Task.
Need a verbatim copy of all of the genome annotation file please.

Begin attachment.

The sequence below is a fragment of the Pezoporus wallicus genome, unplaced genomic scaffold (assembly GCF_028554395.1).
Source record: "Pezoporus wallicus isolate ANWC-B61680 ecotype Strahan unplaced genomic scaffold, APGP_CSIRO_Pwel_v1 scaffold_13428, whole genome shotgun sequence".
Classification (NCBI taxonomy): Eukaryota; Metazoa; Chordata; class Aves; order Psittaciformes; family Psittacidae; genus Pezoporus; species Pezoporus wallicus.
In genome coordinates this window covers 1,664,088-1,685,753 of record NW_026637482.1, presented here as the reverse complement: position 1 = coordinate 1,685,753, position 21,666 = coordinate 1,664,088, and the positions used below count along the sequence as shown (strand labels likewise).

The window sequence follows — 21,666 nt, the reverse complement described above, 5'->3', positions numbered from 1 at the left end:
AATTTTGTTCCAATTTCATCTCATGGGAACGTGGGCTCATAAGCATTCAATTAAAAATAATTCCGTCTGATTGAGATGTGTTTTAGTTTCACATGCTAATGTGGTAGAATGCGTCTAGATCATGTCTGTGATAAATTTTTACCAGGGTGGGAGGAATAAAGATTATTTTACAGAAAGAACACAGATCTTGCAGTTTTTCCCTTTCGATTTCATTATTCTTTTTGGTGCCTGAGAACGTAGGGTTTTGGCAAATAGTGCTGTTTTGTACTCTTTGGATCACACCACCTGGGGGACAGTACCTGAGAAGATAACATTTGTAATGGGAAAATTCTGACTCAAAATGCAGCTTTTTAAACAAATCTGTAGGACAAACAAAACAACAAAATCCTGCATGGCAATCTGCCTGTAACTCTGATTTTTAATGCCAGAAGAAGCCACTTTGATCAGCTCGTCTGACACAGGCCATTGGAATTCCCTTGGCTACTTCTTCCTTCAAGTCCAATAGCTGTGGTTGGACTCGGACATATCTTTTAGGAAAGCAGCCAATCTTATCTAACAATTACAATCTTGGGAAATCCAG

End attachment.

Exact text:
The sequence below is a fragment of the Pezoporus wallicus genome, unplaced genomic scaffold (assembly GCF_028554395.1).
Source record: "Pezoporus wallicus isolate ANWC-B61680 ecotype Strahan unplaced genomic scaffold, APGP_CSIRO_Pwel_v1 scaffold_13428, whole genome shotgun sequence".
Classification (NCBI taxonomy): Eukaryota; Metazoa; Chordata; class Aves; order Psittaciformes; family Psittacidae; genus Pezoporus; species Pezoporus wallicus.
In genome coordinates this window covers 1,664,088-1,685,753 of record NW_026637482.1, presented here as the reverse complement: position 1 = coordinate 1,685,753, position 21,666 = coordinate 1,664,088, and the positions used below count along the sequence as shown (strand labels likewise).

The window sequence follows — 21,666 nt, the reverse complement described above, 5'->3', positions numbered from 1 at the left end:
AATTTTGTTCCAATTTCATCTCATGGGAACGTGGGCTCATAAGCATTCAATTAAAAATAATTCCGTCTGATTGAGATGTGTTTTAGTTTCACATGCTAATGTGGTAGAATGCGTCTAGATCATGTCTGTGATAAATTTTTACCAGGGTGGGAGGAATAAAGATTATTTTACAGAAAGAACACAGATCTTGCAGTTTTTCCCTTTCGATTTCATTATTCTTTTTGGTGCCTGAGAACGTAGGGTTTTGGCAAATAGTGCTGTTTTGTACTCTTTGGATCACACCACCTGGGGGACAGTACCTGAGAAGATAACATTTGTAATGGGAAAATTCTGACTCAAAATGCAGCTTTTTAAACAAATCTGTAGGACAAACAAAACAACAAAATCCTGCATGGCAATCTGCCTGTAACTCTGATTTTTAATGCCAGAAGAAGCCACTTTGATCAGCTCGTCTGACACAGGCCATTGGAATTCCCTTGGCTACTTCTTCCTTCAAGTCCAATAGCTGTGGTTGGACTCGGACATATCTTTTAGGAAAGCAGCCAATCTTATCTAACAATTACAATCTTGGGAAATCCAG